America's Founding Fathers — Delegates to the Constitutional Convention
The National Archives online exhibit about the founding fathers
James Madison’s Letter to George Washington
Madison writes about the political situation in the state of Virginia
Learn About the New Nation
A historical overview, documents, films, images, and teaching resources from Digital History
The Writings of George Washington
Digitalized letters from the Electronic Text Center, University of Virginia Library
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Watch video clips from previous programs.
December 9, 2010 & September 16, 2011 · Grades 9-12
Fractured Union examines the complex and often tumultuous relationships between our founding fathers. Historical interpreters — portraying Washington, Jefferson, Madison, and Mason — offer high school students a close look at the statesmen engaged in heated discussions.
Commentaries from leading historians show why the first presidents’ perspectives led to heated debates. Our guest historians include: Stuart Leibiger — Associate Professor and Department of History Chairman at La Salle University and author of Founding Friendship: George Washington, James Madison, and the Creation of the American Republic; Peter Henriques — Associate Professor Emeritus of History at George Mason University and a member of the editorial board for the George Washington Papers and of the Mount Vernon committee of George Washington Scholars; Ed Lengal — Associate Professor of History at the University of Virginia and Associate Editor of “The Papers of George Washington”; and William Ferraro — Assistant Editor of “The Papers of George Washington”.
WATCH FRACTURED UNION ONLINE.
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Washington becomes President
The student will demonstrate knowledge of the challenges faced by the new nation by a) identifying the weaknesses of the government established by the Articles of Confederation; b) describing the historical development of the Constitution of the United States; c) describing the major accomplishments of the first five presidents of the United States.
The student will demonstrate knowledge of the issues involved in the creation and ratification of the Constitution of the United States and how the principles of limited government, consent of the governed, and the social contract are embodied in it by a) explaining the origins of the Constitution, including the Articles of Confederation; b) identifying the major compromises necessary to produce the Constitution, and the roles of James Madison and George Washington; c) examining the significance of the Virginia Declaration of Rights and the Virginia Statute for Religious Freedom in the framing of the Bill of Rights; d) assessing the arguments of Federalists and Anti-Federalists during the ratification debates and their relevance to political debate today.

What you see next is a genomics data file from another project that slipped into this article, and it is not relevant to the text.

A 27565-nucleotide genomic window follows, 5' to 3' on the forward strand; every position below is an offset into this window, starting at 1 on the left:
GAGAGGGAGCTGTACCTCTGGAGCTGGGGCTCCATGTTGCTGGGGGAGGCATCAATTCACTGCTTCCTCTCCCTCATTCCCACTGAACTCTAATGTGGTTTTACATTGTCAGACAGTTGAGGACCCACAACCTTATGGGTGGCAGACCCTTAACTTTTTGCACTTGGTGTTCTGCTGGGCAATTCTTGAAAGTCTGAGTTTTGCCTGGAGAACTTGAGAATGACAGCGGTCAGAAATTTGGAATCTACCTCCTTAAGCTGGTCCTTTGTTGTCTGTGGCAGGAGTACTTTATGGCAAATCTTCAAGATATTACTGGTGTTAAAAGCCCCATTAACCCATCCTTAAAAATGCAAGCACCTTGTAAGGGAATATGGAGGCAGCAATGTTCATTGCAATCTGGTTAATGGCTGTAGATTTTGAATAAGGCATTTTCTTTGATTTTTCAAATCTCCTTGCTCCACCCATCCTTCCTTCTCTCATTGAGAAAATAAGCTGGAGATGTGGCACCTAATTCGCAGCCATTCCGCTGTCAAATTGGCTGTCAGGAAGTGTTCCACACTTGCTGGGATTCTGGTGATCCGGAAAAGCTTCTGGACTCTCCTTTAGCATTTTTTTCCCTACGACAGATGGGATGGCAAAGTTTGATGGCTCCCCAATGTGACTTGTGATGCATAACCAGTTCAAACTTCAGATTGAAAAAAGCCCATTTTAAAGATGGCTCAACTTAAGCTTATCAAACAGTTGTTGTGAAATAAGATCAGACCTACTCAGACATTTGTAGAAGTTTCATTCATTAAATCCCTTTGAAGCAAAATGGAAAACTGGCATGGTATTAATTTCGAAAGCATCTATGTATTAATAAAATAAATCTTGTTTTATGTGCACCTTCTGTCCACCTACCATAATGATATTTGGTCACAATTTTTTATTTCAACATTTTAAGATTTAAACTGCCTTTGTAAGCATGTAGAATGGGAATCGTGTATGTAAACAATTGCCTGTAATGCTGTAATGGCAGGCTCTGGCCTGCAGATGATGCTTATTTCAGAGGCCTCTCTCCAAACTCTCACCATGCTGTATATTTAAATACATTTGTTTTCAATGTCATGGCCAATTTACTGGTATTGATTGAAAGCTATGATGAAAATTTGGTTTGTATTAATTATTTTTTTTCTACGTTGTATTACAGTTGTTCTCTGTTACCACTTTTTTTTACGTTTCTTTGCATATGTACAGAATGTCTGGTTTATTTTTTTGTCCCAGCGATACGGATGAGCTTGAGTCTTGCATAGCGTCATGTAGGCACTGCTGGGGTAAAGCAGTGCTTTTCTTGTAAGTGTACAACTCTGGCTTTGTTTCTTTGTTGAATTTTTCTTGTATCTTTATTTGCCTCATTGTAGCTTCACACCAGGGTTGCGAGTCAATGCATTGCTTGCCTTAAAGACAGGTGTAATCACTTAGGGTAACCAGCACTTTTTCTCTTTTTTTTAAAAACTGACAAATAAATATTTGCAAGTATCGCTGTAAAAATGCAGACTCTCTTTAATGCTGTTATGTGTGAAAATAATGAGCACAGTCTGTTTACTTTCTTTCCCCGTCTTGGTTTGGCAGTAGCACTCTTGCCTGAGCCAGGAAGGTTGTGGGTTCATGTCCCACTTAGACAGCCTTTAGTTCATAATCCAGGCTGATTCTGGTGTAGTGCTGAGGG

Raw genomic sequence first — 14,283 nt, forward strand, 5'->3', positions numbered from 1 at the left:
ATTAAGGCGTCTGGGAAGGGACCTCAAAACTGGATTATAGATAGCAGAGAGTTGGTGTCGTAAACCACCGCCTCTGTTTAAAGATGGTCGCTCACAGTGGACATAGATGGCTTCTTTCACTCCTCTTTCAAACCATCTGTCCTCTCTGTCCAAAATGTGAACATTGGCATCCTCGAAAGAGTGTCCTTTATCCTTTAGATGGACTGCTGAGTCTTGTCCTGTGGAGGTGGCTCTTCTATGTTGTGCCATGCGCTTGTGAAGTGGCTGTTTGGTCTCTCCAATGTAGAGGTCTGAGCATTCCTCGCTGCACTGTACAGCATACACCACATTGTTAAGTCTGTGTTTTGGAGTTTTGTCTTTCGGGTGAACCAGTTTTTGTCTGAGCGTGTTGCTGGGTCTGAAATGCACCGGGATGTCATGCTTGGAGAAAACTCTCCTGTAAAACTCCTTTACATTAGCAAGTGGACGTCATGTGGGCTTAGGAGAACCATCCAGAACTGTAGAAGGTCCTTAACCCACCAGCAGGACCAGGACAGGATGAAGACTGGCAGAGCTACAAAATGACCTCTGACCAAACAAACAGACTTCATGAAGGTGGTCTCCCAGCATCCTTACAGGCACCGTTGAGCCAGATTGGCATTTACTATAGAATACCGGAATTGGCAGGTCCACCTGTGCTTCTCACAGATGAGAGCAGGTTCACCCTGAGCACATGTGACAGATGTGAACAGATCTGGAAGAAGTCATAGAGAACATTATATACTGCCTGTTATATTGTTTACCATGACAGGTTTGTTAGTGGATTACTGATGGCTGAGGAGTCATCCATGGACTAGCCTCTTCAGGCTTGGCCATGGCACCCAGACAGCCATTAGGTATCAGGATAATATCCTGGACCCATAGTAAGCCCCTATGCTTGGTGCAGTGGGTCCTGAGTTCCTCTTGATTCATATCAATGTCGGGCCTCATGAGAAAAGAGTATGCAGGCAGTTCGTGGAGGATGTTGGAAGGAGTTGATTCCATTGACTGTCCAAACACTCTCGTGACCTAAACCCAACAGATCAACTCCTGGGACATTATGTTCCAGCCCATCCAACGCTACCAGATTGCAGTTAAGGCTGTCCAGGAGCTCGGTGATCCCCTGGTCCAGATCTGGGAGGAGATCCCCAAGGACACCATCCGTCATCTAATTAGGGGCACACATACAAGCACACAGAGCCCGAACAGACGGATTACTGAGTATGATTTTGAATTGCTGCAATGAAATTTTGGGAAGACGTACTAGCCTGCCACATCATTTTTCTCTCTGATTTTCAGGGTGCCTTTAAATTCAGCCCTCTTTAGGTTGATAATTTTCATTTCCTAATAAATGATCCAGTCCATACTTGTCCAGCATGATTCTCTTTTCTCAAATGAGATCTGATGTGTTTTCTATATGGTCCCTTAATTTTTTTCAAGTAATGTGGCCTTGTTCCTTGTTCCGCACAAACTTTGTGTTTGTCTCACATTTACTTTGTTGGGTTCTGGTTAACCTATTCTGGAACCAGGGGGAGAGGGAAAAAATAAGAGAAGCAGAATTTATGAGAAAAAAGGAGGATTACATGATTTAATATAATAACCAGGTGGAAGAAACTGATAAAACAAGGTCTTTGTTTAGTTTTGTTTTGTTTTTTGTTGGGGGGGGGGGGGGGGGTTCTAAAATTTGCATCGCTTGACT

The student will demonstrate knowledge of the political philosophies that shaped the development of Virginia and United States constitutional government by a) describing the development of Athenian democracy and the Roman republic; e) analyzing the natural rights philosophies expressed in the Declaration of Independence; f) examining George Mason's Virginia Declaration of Rights, Thomas Jefferson's Virginia Statute for Religious Freedom, and James Madison's leadership role in securing adoption of the Bill of Rights by the First Congress.
The student will demonstrate knowledge of the Constitution of the United States by a) examining the ratification debates and The Federalist; b) identifying the purposes for government stated in the Preamble; c) examining the fundamental principles upon which the Constitution of the United States is based, including the rule of law, consent of the governed, limited government, separation of powers, and federalism.
The student will demonstrate knowledge of civil liberties and civil rights by a) examining the Bill of Rights, with emphasis on First Amendment freedoms; c) explaining selective incorporation of the Bill of Rights; d) exploring the balance between individual liberties and the public interest.
Standards in History for Grades 5-12 Era 3: Standard 3A
The student understands the issues involved in the creation and ratification of the United States Constitution and the new government it established. Grades 7-12: Analyze the alternative plans considered by the delegates and the major compromises agreed upon to secure approval of the Constitution.
Era 3: Standard 3B
Grades 7-12: Evaluate the arguments over the necessity of a Bill of Rights and explain Madison's role in securing its adoption by the First Congress. Grades 5-12: Analyze the significance of the Bill of Rights and its specific guarantees.
Contents of Historical Thinking Standards for Grades 5-12 Standard 3: Historical Analysis and Interpretation
A. Compare and contrast differing sets of ideas. B. Consider multiple perspectives. C. Analyze cause-and-effect relationships and multiple causation, including the importance of the individual, the influence of ideas.